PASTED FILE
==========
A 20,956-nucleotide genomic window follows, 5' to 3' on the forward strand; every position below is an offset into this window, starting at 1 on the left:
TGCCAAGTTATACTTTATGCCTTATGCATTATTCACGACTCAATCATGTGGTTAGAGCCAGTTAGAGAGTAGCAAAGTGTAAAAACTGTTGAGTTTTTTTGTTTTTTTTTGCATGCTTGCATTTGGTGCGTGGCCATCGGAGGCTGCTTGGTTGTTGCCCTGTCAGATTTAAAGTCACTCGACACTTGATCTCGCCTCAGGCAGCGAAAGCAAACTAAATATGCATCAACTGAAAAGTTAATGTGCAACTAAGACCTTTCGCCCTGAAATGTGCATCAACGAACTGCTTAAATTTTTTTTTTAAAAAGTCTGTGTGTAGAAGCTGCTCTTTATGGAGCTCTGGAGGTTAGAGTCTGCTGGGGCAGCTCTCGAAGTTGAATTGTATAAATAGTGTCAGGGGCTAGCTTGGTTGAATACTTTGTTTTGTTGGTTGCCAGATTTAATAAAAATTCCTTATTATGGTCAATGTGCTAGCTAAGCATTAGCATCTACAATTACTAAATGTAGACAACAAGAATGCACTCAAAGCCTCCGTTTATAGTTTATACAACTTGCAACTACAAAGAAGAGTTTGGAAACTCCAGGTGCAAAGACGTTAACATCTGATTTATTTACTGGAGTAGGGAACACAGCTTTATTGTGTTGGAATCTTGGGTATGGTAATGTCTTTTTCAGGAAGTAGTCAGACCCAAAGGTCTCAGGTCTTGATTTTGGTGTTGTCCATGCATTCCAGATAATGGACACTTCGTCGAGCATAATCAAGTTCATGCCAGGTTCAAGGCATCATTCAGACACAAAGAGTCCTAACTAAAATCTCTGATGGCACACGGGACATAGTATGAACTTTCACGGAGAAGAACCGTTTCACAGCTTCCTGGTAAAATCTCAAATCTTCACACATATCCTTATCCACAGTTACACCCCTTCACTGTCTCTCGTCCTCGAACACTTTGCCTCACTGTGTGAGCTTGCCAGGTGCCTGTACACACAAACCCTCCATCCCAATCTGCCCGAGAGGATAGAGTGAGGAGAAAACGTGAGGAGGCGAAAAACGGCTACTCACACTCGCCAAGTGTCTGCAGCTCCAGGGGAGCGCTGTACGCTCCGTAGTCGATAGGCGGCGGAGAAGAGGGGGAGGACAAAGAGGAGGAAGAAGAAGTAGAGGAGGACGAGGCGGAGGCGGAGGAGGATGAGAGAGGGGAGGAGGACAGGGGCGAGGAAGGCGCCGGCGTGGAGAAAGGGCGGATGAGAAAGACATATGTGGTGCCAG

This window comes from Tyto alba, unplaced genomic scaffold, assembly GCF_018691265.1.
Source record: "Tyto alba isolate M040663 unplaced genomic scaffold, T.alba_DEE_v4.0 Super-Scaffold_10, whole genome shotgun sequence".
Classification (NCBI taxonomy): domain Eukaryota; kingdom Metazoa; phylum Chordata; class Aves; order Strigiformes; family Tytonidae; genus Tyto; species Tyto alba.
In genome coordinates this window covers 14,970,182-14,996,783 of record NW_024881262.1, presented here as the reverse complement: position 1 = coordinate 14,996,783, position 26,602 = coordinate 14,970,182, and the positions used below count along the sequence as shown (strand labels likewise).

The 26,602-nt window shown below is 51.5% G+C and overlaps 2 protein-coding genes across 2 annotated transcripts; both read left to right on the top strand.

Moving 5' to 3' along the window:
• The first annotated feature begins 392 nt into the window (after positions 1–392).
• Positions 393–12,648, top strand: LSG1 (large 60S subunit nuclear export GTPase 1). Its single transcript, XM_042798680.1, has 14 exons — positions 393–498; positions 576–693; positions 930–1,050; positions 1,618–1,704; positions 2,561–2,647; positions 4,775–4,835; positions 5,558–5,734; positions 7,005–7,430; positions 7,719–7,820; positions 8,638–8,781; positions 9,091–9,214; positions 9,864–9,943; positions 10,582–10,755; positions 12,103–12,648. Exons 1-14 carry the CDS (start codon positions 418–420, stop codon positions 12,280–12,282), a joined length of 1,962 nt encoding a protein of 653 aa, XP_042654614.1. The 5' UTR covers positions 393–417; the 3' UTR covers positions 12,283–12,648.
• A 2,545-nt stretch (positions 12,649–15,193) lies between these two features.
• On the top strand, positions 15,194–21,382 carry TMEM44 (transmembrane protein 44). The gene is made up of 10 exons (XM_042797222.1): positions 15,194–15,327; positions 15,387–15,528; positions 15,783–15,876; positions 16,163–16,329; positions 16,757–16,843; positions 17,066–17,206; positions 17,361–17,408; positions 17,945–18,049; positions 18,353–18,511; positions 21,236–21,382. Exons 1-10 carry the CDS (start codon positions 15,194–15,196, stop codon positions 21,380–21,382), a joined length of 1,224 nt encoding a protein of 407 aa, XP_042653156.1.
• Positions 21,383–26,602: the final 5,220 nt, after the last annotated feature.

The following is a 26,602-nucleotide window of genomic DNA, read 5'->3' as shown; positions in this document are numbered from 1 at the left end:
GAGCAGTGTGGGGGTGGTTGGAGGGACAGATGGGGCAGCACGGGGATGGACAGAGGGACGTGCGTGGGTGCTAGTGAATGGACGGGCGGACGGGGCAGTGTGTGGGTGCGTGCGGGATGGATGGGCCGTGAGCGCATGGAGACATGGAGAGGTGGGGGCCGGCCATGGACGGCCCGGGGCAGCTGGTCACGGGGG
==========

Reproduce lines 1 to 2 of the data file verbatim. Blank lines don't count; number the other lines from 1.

A 20,956-nucleotide genomic window follows, 5' to 3' on the forward strand; every position below is an offset into this window, starting at 1 on the left:
TGCCAAGTTATACTTTATGCCTTATGCATTATTCACGACTCAATCATGTGGTTAGAGCCAGTTAGAGAGTAGCAAAGTGTAAAAACTGTTGAGTTTTTTTGTTTTTTTTTGCATGCTTGCATTTGGTGCGTGGCCATCGGAGGCTGCTTGGTTGTTGCCCTGTCAGATTTAAAGTCACTCGACACTTGATCTCGCCTCAGGCAGCGAAAGCAAACTAAATATGCATCAACTGAAAAGTTAATGTGCAACTAAGACCTTTCGCCCTGAAATGTGCATCAACGAACTGCTTAAATTTTTTTTTTAAAAAGTCTGTGTGTAGAAGCTGCTCTTTATGGAGCTCTGGAGGTTAGAGTCTGCTGGGGCAGCTCTCGAAGTTGAATTGTATAAATAGTGTCAGGGGCTAGCTTGGTTGAATACTTTGTTTTGTTGGTTGCCAGATTTAATAAAAATTCCTTATTATGGTCAATGTGCTAGCTAAGCATTAGCATCTACAATTACTAAATGTAGACAACAAGAATGCACTCAAAGCCTCCGTTTATAGTTTATACAACTTGCAACTACAAAGAAGAGTTTGGAAACTCCAGGTGCAAAGACGTTAACATCTGATTTATTTACTGGAGTAGGGAACACAGCTTTATTGTGTTGGAATCTTGGGTATGGTAATGTCTTTTTCAGGAAGTAGTCAGACCCAAAGGTCTCAGGTCTTGATTTTGGTGTTGTCCATGCATTCCAGATAATGGACACTTCGTCGAGCATAATCAAGTTCATGCCAGGTTCAAGGCATCATTCAGACACAAAGAGTCCTAACTAAAATCTCTGATGGCACACGGGACATAGTATGAACTTTCACGGAGAAGAACCGTTTCACAGCTTCCTGGTAAAATCTCAAATCTTCACACATATCCTTATCCACAGTTACACCCCTTCACTGTCTCTCGTCCTCGAACACTTTGCCTCACTGTGTGAGCTTGCCAGGTGCCTGTACACACAAACCCTCCATCCCAATCTGCCCGAGAGGATAGAGTGAGGAGAAAACGTGAGGAGGCGAAAAACGGCTACTCACACTCGCCAAGTGTCTGCAGCTCCAGGGGAGCGCTGTACGCTCCGTAGTCGATAGGCGGCGGAGAAGAGGGGGAGGACAAAGAGGAGGAAGAAGAAGTAGAGGAGGACGAGGCGGAGGCGGAGGAGGATGAGAGAGGGGAGGAGGACAGGGGCGAGGAAGGCGCCGGCGTGGAGAAAGGGCGGATGAGAAAGACATATGTGGTGCCAG